Issue 40 (2013)
Avdot’ia Smirnova: Kokoko (2012)
reviewed by Lena Doubivko © 2013
“[The intelligentsia] put its will, its heart and its intellect into the study of the people.”
Alexander Blok 
Avdot’ia (Dunia) Smirnova, daughter of renowned director Andrei Smirnov, established herself as a scriptwriter—most famously for Aleksei Uchitel’s His Wife’s Diary (Dnevnik ego zheny, 2000) and The Stroll (Progulka, 2002), as well as an essayist, as the irreplaceable co-host of the popular TV program “School of Slander” (Shkola zloslovia), as actress and, more recently, film director. Infusing her work with intellectual flavor of the Soviet cinematic legacy, Smirnova is committed to making “quality” and “cultured” mainstream films with a recognized (yet not quite realized) potential to become commercial hits in Russia. Some film critics scorn such “mainstream” calls coming from a member of the hereditary creative intelligentsia with a rebellious avant-garde image that has clung to her since her youth. Yet Smirnova has repeatedly insisted on presenting her work as a genre phenomenon (generally conceived as the anti-thesis to art), in her opinion, much needed in order to revitalize the Russian film industry today.
Since her directorial debut with the romantic melodrama Relations (Sviaz’, 2006)—a film, in Smirnova’s own words, “simple as lowing, without complications and authorial flossing, exactly because I want it to be seen by a wide audience” (Baker)—the filmmaker’s propensity to genre movies has recently been strengthened with her romantic comedy Two Days (Dva dnia, 2011), immediately followed by the black comedy Kokoko (2012), both co-scripted with Anna Parmas. While in Relations Smirnova boldly realizes a pure melodrama, following in the footsteps of her father’s Autumn (Osen’, 1974), her two more recent films manage to revive the extinct Soviet genre of the lyric comedy. This genre has been mastered by El’dar Riazanov in the 1970s, and has never recuperated in the post-Soviet cinematic space. With her newfound niche seen as “an almost revolutionary experiment filling the void between fierce art-house and blockbusters” (Plakhov 2011), one can surely suggest that Smirnova has aesthetically distinguished herself from any other director debuting in the 2000s.
A viable contestant for Kinotavr’s Grand Prix in June 2012, and the outright audience favorite, Kokoko is Smirnova’s best and funniest film so far. It attracts mainstream attention, and, similar to Two Days, showcases enough social subcurrents and auteur handwriting to initiate lively discussions within an intellectual crowd. An apparent heir of Il’ia Averbakh’s drama Other People’s Letters (Chuzhie pis’ma, 1975), Kokoko moves away from the romantic disposition of Smirnova’s previous work, becoming a much more delicate psychological experiment. The film explores the intimate platonic bond between Lisa and Vika, seen by the filmmaker as “the highest, special form of love,” and becomes an exceptional example of a Russian female-centered buddy film shot from a woman’s perspective. Vika’s opening line addressed to Lisa: “Awesome! Alone, without men. I promise not to hit on you,” does not fall on deaf ears, but foretells female bonding from a humorous perspective while resisting the tradition of the male-gendered genre.
In line with the buddy film’s classic narrative, Kokoko draws much of its “con gusto” humor on the trivial yet fruitful juxtaposition of two incongruous heroines—the well-mannered and cultured ethnographer Lisa (Anna Mikhalkova), who works at the St. Petersburg Kunstkamera, and the uneducated, hoyden, flashy, but incredibly vital Vika (Iana Troianova), employed as a night club manager in Ekaterinburg. The opening scene in a train compartment, which two women share on their way to St. Petersburg, supplies plenty of visual and narrative clues to define their future relationship. On the one hand, its claustrophobic mise-en-scène, holding two characters in close proximity, reinforces their obvious disparity (plain and polite Lisa dressed in a grey T-shirt, contrasts with Vika’s fur collar, heavily made-up face, loud manners and dialect). On the other hand, its highly symmetrical design with the space divided equally between the protagonists tells of the equivalency that Lisa and Vika are to have in the film, and the potential harmony they are about to enjoy. Yet fragile as the empty wine-glass later symbolically forming the focal point on the screen (and staining Lisa’s book), this harmony will mainly be based on the large quantities of wine to be consumed together, and not much else.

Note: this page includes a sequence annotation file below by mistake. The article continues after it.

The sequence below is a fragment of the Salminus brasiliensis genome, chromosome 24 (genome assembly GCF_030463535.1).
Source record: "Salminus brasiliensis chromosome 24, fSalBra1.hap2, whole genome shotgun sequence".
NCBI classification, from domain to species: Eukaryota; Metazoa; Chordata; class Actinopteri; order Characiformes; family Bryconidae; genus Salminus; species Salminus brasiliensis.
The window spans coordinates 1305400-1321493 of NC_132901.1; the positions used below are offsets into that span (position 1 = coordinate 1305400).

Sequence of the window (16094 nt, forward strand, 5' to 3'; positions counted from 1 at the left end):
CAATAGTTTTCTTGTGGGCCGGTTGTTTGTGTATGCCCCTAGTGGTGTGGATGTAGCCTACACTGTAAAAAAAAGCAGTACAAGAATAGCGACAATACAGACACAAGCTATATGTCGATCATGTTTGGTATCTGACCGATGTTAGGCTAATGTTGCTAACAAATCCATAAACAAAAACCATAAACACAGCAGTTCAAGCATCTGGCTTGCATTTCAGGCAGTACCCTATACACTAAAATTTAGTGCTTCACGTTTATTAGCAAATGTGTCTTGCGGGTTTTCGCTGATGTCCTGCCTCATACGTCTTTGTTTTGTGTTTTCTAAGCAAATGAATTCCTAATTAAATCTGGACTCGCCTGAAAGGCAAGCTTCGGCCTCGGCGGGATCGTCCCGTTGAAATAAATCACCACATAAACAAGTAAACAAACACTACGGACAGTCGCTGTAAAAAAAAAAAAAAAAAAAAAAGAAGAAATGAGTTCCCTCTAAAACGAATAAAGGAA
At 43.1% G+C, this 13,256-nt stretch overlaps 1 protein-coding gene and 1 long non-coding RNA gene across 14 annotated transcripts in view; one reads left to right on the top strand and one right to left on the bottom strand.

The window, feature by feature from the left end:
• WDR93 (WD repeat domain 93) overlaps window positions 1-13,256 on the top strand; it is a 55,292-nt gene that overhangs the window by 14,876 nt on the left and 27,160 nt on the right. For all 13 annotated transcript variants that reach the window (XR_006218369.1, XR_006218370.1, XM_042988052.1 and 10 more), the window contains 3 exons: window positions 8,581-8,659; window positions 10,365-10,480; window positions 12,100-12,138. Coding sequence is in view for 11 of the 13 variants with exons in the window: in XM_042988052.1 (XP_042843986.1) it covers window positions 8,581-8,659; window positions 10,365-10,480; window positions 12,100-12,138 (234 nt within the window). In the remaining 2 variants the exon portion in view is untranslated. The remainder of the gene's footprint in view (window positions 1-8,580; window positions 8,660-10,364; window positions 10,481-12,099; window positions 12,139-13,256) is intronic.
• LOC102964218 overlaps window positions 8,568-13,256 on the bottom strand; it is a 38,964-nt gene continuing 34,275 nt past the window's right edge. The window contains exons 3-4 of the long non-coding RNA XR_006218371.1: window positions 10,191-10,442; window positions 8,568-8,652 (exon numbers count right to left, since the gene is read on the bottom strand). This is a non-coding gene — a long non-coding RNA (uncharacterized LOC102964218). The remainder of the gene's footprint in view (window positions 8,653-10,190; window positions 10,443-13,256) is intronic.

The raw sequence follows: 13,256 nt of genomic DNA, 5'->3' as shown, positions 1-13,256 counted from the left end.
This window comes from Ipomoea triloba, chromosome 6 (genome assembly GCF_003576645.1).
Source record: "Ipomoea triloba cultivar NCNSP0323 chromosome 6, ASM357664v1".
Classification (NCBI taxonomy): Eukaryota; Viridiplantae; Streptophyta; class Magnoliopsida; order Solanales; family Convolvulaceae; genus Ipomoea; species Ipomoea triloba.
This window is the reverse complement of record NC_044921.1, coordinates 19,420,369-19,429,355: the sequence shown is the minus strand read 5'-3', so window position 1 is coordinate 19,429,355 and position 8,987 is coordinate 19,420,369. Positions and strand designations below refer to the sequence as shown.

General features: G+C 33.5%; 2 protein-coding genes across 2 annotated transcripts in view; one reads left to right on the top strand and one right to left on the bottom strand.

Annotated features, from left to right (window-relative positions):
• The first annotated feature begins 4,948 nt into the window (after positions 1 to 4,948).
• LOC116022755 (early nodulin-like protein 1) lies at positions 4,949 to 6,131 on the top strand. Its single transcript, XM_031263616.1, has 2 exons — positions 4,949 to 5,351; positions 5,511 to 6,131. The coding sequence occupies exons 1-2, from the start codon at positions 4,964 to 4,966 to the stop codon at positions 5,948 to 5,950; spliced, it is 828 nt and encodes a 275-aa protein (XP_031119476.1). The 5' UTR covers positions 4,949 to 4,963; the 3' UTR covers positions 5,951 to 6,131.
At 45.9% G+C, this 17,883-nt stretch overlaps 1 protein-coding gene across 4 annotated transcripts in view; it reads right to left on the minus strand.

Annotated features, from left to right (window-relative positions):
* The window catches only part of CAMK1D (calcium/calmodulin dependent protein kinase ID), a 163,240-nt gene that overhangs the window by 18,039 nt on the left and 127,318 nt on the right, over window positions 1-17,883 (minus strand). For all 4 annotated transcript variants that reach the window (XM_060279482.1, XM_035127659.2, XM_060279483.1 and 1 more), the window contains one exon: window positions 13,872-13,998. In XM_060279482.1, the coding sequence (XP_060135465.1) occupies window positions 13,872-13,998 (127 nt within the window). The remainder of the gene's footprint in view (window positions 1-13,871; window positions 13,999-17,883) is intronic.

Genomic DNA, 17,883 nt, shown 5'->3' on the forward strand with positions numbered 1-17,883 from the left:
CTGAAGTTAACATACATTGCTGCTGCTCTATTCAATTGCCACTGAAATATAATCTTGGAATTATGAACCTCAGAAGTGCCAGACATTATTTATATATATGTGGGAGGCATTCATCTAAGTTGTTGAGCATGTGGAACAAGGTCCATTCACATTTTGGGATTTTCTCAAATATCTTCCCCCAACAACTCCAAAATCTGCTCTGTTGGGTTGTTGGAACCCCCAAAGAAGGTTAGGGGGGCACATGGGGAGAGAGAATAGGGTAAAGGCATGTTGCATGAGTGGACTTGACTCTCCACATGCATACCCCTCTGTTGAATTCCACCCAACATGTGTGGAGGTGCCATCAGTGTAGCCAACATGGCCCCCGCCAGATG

A disaster brings two heroines together. Vika returns late from the restaurant car and, while trying to get rid of a latched-on male drunk, forgets to lock the compartment. Next morning the fellow-travelers find that their handbags with money and documents have been stolen. This incident not only propels the plot; it becomes indicative of Smirnova’s wish to establish a dialogue with the male buddy genre that traditionally victimizes and marginalizes its female characters. In her analysis of the contemporary Russian buddy film, Dawn A. Seckler writes:
The [male buddy] films fail to offer liberated images of female characters, relying instead on clichéd and reductive binaries. Within a culture famously resistant to feminist politics, the questioning of traditional feminine and misogynist behavior cannot possibly produce a feminist text because the terms of the conflict continue to be defined by dominant patriarchal structures, namely the Russian film industry and the films’ male directors. Resistance to female-centered texts begs the question: is the buddy film necessarily a male-gendered genre? (211-212). 
Smirnova’s answer is, obviously, in the negative. Yet Kokoko is not quite a feminist text. Whereas Vika and Lisa assume subjective parts (in most cases), the male world is transformed into an Other and is intentionally presented as a negative space. Men rob heroines of identity and means of existence. Policemen are violent against Vika, and street hooligans attack both women. Lisa’s predominantly male colleagues at the Kunstkamera may have refined taste and be promiscuous with women, but the image of manhood they present is non-effectual and passive. Women’s ex-husbands are also pictured unfavorably: Valerka, Vika’s ex, now Father Valerian (Sergei Borisov), is a hypocrite, whereas Kirill (Konstantin Shelestun), with whom Lisa has on-and-off relationship, is repugnant, sexist, neurotic and abusive. When Lisa tells Vika that her friend Mitia (Evgenii Muravich) is a skirt chaser, Vika floutingly responds: “your skirt chasers are meeker than eunuchs.” In contrast to men of the intelligentsia, whom Andrei Plakhov (2012) labels he “comic Greek chorus,” Vika and Lisa enjoy “solo parts”: they are agents in advancing their lives and their strange relationship.